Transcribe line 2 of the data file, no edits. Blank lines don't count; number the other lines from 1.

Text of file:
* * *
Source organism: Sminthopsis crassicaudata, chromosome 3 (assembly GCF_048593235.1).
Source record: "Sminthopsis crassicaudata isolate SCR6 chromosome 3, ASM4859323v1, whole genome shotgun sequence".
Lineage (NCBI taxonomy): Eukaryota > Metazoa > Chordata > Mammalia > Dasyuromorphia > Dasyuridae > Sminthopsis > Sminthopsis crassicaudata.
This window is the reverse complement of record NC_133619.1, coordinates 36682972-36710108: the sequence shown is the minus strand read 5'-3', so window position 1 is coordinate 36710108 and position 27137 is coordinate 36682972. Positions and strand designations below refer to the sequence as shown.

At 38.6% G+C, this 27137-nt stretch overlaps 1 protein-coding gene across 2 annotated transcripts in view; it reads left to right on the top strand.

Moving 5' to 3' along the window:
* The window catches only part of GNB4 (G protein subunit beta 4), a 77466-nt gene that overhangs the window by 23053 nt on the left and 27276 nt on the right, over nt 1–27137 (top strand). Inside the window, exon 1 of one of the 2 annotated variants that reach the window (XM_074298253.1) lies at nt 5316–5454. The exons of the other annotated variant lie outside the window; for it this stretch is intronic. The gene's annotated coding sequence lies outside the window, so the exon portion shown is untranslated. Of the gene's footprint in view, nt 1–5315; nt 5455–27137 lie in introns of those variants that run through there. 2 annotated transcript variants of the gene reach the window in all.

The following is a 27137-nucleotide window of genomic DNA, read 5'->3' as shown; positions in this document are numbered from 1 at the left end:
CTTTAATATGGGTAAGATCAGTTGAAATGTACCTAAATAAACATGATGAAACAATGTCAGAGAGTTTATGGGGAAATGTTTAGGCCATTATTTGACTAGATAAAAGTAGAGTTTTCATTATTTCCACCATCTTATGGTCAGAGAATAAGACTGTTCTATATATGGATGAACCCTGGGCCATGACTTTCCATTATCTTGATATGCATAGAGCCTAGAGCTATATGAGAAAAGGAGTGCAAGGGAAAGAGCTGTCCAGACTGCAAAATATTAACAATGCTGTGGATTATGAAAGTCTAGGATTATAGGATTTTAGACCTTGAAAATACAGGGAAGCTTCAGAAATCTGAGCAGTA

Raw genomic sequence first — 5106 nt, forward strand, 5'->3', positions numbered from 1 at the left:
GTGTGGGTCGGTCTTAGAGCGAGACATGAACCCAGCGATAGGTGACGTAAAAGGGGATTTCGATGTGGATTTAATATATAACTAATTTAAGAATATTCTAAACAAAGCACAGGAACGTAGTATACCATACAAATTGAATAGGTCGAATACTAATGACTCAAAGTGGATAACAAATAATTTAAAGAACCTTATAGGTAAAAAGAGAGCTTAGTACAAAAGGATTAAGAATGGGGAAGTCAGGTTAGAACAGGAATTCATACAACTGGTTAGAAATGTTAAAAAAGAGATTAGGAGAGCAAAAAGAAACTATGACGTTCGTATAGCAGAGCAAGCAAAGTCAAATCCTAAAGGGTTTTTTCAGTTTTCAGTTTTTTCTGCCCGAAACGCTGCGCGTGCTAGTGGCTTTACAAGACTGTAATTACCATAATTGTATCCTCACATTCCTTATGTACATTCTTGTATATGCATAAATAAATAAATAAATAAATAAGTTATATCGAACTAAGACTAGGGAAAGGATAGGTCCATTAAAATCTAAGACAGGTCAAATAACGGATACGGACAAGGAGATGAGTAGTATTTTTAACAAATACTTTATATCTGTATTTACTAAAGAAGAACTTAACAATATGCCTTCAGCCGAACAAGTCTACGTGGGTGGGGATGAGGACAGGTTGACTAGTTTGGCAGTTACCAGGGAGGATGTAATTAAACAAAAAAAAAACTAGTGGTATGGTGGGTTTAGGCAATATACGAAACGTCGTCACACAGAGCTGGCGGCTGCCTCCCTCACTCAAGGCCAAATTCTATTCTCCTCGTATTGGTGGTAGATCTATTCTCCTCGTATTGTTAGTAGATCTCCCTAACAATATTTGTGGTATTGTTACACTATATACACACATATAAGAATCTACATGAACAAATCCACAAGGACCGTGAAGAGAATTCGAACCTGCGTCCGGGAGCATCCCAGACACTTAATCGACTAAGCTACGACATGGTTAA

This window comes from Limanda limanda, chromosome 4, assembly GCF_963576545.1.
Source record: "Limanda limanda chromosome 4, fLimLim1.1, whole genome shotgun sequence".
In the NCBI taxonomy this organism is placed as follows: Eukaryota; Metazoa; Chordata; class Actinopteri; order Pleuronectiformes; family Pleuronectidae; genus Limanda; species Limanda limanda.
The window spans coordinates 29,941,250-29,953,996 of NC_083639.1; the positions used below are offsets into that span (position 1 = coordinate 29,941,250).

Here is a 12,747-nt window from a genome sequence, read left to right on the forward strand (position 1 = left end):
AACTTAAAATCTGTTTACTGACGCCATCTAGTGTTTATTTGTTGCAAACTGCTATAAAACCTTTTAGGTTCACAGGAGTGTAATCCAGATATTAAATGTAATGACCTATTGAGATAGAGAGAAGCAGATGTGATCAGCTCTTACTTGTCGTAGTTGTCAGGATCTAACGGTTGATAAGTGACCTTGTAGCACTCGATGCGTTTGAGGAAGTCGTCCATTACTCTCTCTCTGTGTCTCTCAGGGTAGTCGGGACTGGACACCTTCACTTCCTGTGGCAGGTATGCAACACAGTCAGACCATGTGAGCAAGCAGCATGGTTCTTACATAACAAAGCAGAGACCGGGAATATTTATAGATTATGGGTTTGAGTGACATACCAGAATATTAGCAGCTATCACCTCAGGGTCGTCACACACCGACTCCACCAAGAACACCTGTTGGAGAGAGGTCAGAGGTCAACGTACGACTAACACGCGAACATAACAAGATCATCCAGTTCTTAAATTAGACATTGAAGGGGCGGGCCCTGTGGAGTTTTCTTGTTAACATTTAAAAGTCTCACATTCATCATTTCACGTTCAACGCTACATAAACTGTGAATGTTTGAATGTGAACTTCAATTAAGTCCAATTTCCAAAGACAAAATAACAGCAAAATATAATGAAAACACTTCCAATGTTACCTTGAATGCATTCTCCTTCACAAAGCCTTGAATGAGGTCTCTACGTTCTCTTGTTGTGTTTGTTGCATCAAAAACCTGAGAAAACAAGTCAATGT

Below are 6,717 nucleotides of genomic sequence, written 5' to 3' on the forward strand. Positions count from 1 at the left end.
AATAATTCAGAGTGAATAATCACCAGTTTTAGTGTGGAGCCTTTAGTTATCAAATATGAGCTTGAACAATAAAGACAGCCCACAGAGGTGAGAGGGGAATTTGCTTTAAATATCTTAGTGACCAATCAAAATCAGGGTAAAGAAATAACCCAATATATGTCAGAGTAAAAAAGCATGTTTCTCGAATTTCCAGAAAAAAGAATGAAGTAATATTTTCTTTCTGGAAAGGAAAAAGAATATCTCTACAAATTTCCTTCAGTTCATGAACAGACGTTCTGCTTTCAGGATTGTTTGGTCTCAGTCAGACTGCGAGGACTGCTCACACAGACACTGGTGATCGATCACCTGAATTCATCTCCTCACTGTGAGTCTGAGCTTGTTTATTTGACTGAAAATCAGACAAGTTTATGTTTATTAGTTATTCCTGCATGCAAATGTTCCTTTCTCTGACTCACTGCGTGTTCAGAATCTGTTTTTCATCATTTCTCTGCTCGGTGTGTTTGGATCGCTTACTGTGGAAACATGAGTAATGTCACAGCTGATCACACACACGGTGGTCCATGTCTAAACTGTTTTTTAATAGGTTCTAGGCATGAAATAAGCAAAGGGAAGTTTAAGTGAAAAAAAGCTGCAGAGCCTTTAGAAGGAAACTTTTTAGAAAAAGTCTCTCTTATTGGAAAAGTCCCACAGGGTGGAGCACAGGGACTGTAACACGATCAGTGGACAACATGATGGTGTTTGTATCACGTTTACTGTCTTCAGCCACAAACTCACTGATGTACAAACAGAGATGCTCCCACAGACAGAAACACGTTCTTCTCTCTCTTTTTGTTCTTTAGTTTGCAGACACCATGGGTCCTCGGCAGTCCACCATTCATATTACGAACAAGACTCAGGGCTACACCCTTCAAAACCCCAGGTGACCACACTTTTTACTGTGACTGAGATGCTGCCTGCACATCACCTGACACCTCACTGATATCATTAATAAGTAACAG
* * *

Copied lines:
Source record: "Sminthopsis crassicaudata isolate SCR6 chromosome 3, ASM4859323v1, whole genome shotgun sequence".